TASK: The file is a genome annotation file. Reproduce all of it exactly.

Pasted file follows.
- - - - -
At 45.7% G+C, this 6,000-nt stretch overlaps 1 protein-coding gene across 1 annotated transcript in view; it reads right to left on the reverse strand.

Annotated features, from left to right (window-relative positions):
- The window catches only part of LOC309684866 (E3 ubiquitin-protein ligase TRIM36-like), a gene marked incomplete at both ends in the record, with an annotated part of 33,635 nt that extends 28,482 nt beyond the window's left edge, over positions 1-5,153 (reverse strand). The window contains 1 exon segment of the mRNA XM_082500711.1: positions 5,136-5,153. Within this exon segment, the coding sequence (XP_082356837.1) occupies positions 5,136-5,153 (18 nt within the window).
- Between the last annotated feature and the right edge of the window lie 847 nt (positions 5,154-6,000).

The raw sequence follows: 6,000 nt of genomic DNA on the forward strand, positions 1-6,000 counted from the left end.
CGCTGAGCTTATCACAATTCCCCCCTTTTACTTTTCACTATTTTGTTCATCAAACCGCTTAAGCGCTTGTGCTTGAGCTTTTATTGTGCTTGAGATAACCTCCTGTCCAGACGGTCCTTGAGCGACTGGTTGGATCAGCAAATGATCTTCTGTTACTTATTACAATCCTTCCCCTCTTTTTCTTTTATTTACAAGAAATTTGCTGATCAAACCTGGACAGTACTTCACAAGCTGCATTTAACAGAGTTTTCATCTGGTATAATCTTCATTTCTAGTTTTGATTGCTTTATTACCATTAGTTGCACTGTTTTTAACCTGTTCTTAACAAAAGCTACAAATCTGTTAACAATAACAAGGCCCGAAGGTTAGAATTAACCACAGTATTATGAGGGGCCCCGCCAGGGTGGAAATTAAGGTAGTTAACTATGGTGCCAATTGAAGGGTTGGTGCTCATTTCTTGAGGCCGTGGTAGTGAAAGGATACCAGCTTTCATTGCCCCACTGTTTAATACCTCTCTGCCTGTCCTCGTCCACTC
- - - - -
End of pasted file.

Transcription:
At 45.7% G+C, this 6,000-nt stretch overlaps 1 protein-coding gene across 1 annotated transcript in view; it reads right to left on the reverse strand.

Annotated features, from left to right (window-relative positions):
- The window catches only part of LOC309684866 (E3 ubiquitin-protein ligase TRIM36-like), a gene marked incomplete at both ends in the record, with an annotated part of 33,635 nt that extends 28,482 nt beyond the window's left edge, over positions 1-5,153 (reverse strand). The window contains 1 exon segment of the mRNA XM_082500711.1: positions 5,136-5,153. Within this exon segment, the coding sequence (XP_082356837.1) occupies positions 5,136-5,153 (18 nt within the window).
- Between the last annotated feature and the right edge of the window lie 847 nt (positions 5,154-6,000).

The raw sequence follows: 6,000 nt of genomic DNA on the forward strand, positions 1-6,000 counted from the left end.
CGCTGAGCTTATCACAATTCCCCCCTTTTACTTTTCACTATTTTGTTCATCAAACCGCTTAAGCGCTTGTGCTTGAGCTTTTATTGTGCTTGAGATAACCTCCTGTCCAGACGGTCCTTGAGCGACTGGTTGGATCAGCAAATGATCTTCTGTTACTTATTACAATCCTTCCCCTCTTTTTCTTTTATTTACAAGAAATTTGCTGATCAAACCTGGACAGTACTTCACAAGCTGCATTTAACAGAGTTTTCATCTGGTATAATCTTCATTTCTAGTTTTGATTGCTTTATTACCATTAGTTGCACTGTTTTTAACCTGTTCTTAACAAAAGCTACAAATCTGTTAACAATAACAAGGCCCGAAGGTTAGAATTAACCACAGTATTATGAGGGGCCCCGCCAGGGTGGAAATTAAGGTAGTTAACTATGGTGCCAATTGAAGGGTTGGTGCTCATTTCTTGAGGCCGTGGTAGTGAAAGGATACCAGCTTTCATTGCCCCACTGTTTAATACCTCTCTGCCTGTCCTCGTCCACTC